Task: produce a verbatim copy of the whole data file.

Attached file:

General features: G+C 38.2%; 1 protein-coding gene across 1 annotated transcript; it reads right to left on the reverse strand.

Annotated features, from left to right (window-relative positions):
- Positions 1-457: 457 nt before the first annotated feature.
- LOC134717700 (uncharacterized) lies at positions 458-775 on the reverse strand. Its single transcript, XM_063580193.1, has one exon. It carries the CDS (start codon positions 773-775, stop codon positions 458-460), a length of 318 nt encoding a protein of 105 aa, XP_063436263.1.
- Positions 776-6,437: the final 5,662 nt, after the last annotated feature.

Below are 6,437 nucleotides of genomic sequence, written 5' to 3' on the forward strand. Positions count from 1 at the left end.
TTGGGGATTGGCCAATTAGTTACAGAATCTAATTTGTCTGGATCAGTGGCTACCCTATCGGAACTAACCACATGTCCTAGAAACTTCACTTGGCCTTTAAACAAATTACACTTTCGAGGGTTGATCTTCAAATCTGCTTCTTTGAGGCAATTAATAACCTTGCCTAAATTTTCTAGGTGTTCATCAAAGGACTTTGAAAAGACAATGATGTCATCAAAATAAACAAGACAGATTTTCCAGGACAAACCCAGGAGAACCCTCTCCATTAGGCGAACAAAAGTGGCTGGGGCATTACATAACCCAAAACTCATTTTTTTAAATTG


General features: G+C 38.2%; 1 protein-coding gene across 1 annotated transcript; it reads right to left on the reverse strand.

Annotated features, from left to right (window-relative positions):
- Positions 1-457: 457 nt before the first annotated feature.
- LOC134717700 (uncharacterized) lies at positions 458-775 on the reverse strand. Its single transcript, XM_063580193.1, has one exon. It carries the CDS (start codon positions 773-775, stop codon positions 458-460), a length of 318 nt encoding a protein of 105 aa, XP_063436263.1.
- Positions 776-6,437: the final 5,662 nt, after the last annotated feature.

Below are 6,437 nucleotides of genomic sequence, written 5' to 3' on the forward strand. Positions count from 1 at the left end.
TTGGGGATTGGCCAATTAGTTACAGAATCTAATTTGTCTGGATCAGTGGCTACCCTATCGGAACTAACCACATGTCCTAGAAACTTCACTTGGCCTTTAAACAAATTACACTTTCGAGGGTTGATCTTCAAATCTGCTTCTTTGAGGCAATTAATAACCTTGCCTAAATTTTCTAGGTGTTCATCAAAGGACTTTGAAAAGACAATGATGTCATCAAAATAAACAAGACAGATTTTCCAGGACAAACCCAGGAGAACCCTCTCCATTAGGCGAACAAAAGTGGCTGGGGCATTACATAACCCAAAACTCATTTTTTTAAATTG